Oscar Cultid spoke into the walkie-talkie, "There’s about 50 of us gathered here in Junín ready to go down." They about to descend to the next village where Ascendant Copper has workers camped near the burned remains of a field office.
The office was destroyed in a previous excursion by locals fed up with its machinations. The Motorola walkie-talkie crackled in response.
"First we should meet up so we’re really organized." It was Marcia, another young community leader. "But I’m worried they’re listening so we should change to our cell phones."
It sounded like direct action was imminent but Oscar was quite relaxed, ensconced on the top deck of Junin’s cloud forest cabaña. The radio communication was rehearsed and intended solely as a mind game.
"We’re not going to do anything," grinned Oscar. "We just want to see if the miners are listening and see what they do."
Later, there was a motorbike patrol by company guards that suggested someone may have been monitoring their conversation. There can be a touch of sport at times as the people of Junín struggle against Ascendant Copper, a junior mining company listed on the Toronto Stock Exchange that is trying to launch an exploratory driiling projectin their bush-clad mountains. But that said, they are tired of the need to fight and a daily struggle can take its toll on community life.
We arrived in early April in the rainy season, the two newest international human rights observers sent by the United-States based Intag Solidarity Network which aims to have a permanent presence on the ground. Since Ascendant arrived in 2004 in the Intag region, of which Junin is part, there has been an escalating conflict. Opponents to the project have received death threats, local government meetings have been derailed by the abusive behaviour of the company´s paid supporters and Ascendant purchased property from land traffickers which in reality belongs to the community-owned forest reserve in Junin.
Hence the observer programme aims to prevent an escalation of the conflict by making the company aware its tactics are being documented and that concerned foreigners like ourselves are present in the midst of this isolated corner of Ecuador.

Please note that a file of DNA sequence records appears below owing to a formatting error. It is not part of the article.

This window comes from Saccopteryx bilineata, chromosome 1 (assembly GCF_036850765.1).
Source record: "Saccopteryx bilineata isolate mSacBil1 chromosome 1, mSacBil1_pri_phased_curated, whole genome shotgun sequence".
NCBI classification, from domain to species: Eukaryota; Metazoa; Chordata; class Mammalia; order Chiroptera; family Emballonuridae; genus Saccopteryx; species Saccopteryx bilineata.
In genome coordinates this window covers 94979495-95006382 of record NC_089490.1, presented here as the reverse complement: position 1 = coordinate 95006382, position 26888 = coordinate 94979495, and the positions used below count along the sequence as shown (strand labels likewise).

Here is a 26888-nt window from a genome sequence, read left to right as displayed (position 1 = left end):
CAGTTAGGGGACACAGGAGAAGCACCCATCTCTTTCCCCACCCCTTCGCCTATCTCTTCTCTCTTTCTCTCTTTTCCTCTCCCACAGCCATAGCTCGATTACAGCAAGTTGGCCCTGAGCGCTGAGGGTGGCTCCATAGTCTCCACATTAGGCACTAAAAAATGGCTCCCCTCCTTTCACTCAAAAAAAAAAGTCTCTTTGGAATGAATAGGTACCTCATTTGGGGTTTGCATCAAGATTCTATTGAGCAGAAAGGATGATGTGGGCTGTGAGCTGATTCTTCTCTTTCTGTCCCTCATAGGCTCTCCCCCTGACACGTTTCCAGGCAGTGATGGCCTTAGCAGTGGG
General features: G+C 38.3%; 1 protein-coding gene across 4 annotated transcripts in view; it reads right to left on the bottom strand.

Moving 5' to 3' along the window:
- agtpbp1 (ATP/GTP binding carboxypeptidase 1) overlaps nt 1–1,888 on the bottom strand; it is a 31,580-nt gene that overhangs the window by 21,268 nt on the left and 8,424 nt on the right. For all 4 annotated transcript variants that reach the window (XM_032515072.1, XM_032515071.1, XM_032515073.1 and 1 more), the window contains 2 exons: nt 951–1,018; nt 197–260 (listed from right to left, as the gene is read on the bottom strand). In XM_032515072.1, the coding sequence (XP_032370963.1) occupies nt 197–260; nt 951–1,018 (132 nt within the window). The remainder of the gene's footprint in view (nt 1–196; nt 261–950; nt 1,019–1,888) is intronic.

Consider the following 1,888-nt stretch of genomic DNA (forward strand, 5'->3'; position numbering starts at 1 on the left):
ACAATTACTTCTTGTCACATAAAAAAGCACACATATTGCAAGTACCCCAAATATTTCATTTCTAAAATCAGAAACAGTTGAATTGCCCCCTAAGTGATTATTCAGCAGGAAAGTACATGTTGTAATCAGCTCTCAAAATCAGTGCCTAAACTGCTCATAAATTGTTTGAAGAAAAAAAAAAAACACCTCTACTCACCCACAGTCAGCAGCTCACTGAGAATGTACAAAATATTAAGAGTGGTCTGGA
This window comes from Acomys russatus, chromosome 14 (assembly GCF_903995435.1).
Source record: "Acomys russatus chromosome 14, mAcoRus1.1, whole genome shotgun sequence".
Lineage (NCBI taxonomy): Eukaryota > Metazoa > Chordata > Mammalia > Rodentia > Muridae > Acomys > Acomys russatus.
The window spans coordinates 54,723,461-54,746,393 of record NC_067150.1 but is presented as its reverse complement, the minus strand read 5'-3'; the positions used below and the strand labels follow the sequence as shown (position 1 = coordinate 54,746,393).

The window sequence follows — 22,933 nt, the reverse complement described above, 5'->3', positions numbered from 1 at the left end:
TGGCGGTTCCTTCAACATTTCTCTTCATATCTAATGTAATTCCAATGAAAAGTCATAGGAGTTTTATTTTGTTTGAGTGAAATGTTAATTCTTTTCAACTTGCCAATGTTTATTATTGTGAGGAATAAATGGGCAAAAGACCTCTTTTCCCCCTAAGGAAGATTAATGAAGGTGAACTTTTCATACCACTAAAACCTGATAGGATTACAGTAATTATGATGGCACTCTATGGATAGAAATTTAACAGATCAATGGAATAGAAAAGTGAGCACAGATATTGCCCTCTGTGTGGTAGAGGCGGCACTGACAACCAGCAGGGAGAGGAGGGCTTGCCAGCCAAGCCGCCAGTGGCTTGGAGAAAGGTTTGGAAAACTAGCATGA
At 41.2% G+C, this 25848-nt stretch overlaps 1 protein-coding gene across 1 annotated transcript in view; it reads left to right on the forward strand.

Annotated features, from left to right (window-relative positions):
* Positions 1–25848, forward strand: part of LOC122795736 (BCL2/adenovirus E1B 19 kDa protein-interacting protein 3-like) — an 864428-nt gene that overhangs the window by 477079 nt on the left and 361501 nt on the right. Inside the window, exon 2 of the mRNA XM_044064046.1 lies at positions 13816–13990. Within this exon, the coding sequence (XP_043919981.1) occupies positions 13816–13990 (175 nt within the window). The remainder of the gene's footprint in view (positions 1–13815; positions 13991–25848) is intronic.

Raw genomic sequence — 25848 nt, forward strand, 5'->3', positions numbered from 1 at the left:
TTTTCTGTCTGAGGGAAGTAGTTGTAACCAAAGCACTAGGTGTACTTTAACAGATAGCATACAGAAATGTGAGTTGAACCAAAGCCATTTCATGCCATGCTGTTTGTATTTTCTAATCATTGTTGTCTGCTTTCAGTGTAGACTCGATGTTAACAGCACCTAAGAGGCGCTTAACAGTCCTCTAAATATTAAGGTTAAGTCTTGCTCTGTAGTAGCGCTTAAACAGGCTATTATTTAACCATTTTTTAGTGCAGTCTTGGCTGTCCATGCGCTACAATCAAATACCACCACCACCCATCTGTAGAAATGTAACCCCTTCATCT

While we spent most of our four months in Junin we also made visits to other communities on the front line – Barcelona, Cerro Pelado and Triunfo and we were told repeatedly how much people value their healthy environment: fresh water, clean air.
To say they lack complete information, as the Canadian trade commisioner to Ecuador insisted to us once, is to belittle their decade of struggle. In the mid 1990s, most locals initially supported the first arrival of a mining company, that time Japanese. They turned against Bishi Metals when the Junin river was polluted by its drilling rigs and when working conditions worsened for local labourers. It was the revelations of the company´s own enviornmental impact report that cemented their opposition. It described effects of a mine from desertification in this biological hotspot to increased crime. Bishi Metals said around 100 families would have to be relocated for a mine, a fact so boldly punctuating the report it is still quoted.
Ascendant Copper and its allies keep saying it is just an exploration company. But the people of these Intag communities see so clearly the bigger picture, that successful exploration would lead to immense commercial pressure to open a copper mine on their land.
Now a wider leadership is aware of the threat. In May 2006, all seven parish presidents of the Intag region called for the immediate departure of Ascendant Copper. Mayor of Cotacachi County, Auki Tituaña has made clear to the national government he wants to see the back of the company. The heavy drop in Ascendant stock prices suggests investors are aware of the level of resistance.
Successful relocation would be a fantasy, when up to four generations of each family call Junín home, where everyone knows each other by first name and never fails to shake hands in greeting.
By contrast, relationships with the company´s representatives have felt hostile and threatening. That day we arrived, the bus only went as far as Hotel Villa Dorita, a resented landmark: the local headquarters for the mining company and its contractors. We loitered briefly and an armed guard snapped our photo on the sly. "Smile," said Wayne, "Now they know we’re here."
It is nothing unusual for residents of Junín to be recorded. Any appearance in the local town of Garcia Moreno makes company guards reach for digital cameras or spy from rooftops with binoculars. Our friends retaliate with their own photographs and we shoot footage with our video camera–a digital showdown in the town square.